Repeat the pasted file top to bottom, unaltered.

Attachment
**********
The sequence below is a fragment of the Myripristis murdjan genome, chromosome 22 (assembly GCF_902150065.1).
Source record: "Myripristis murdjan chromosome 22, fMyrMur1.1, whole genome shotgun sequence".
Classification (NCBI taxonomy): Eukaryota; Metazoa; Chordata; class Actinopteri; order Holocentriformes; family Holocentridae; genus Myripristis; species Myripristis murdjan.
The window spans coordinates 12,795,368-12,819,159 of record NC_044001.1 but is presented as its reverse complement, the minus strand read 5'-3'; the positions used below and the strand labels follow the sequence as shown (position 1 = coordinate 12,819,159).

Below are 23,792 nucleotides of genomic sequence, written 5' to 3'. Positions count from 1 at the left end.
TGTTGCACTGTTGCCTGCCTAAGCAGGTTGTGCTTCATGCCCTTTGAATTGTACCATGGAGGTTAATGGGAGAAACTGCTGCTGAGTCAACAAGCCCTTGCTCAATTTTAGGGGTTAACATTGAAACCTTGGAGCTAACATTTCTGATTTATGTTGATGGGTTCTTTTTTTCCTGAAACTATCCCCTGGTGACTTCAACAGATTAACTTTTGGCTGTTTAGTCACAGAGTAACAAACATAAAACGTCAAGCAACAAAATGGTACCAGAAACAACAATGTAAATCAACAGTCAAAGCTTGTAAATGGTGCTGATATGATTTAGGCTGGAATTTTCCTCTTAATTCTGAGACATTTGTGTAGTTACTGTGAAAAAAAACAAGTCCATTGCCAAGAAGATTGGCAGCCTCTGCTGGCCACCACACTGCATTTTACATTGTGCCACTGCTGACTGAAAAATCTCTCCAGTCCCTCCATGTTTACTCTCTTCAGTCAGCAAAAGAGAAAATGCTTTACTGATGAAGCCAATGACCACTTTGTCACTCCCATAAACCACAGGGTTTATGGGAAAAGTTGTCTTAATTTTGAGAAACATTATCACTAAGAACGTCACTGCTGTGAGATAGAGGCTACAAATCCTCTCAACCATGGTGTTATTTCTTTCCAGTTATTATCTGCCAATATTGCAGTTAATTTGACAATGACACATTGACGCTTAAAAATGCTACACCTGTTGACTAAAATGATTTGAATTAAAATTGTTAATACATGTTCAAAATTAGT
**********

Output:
The sequence below is a fragment of the Myripristis murdjan genome, chromosome 22 (assembly GCF_902150065.1).
Source record: "Myripristis murdjan chromosome 22, fMyrMur1.1, whole genome shotgun sequence".
Classification (NCBI taxonomy): Eukaryota; Metazoa; Chordata; class Actinopteri; order Holocentriformes; family Holocentridae; genus Myripristis; species Myripristis murdjan.
The window spans coordinates 12,795,368-12,819,159 of record NC_044001.1 but is presented as its reverse complement, the minus strand read 5'-3'; the positions used below and the strand labels follow the sequence as shown (position 1 = coordinate 12,819,159).

Below are 23,792 nucleotides of genomic sequence, written 5' to 3'. Positions count from 1 at the left end.
TGTTGCACTGTTGCCTGCCTAAGCAGGTTGTGCTTCATGCCCTTTGAATTGTACCATGGAGGTTAATGGGAGAAACTGCTGCTGAGTCAACAAGCCCTTGCTCAATTTTAGGGGTTAACATTGAAACCTTGGAGCTAACATTTCTGATTTATGTTGATGGGTTCTTTTTTTCCTGAAACTATCCCCTGGTGACTTCAACAGATTAACTTTTGGCTGTTTAGTCACAGAGTAACAAACATAAAACGTCAAGCAACAAAATGGTACCAGAAACAACAATGTAAATCAACAGTCAAAGCTTGTAAATGGTGCTGATATGATTTAGGCTGGAATTTTCCTCTTAATTCTGAGACATTTGTGTAGTTACTGTGAAAAAAAACAAGTCCATTGCCAAGAAGATTGGCAGCCTCTGCTGGCCACCACACTGCATTTTACATTGTGCCACTGCTGACTGAAAAATCTCTCCAGTCCCTCCATGTTTACTCTCTTCAGTCAGCAAAAGAGAAAATGCTTTACTGATGAAGCCAATGACCACTTTGTCACTCCCATAAACCACAGGGTTTATGGGAAAAGTTGTCTTAATTTTGAGAAACATTATCACTAAGAACGTCACTGCTGTGAGATAGAGGCTACAAATCCTCTCAACCATGGTGTTATTTCTTTCCAGTTATTATCTGCCAATATTGCAGTTAATTTGACAATGACACATTGACGCTTAAAAATGCTACACCTGTTGACTAAAATGATTTGAATTAAAATTGTTAATACATGTTCAAAATTAGT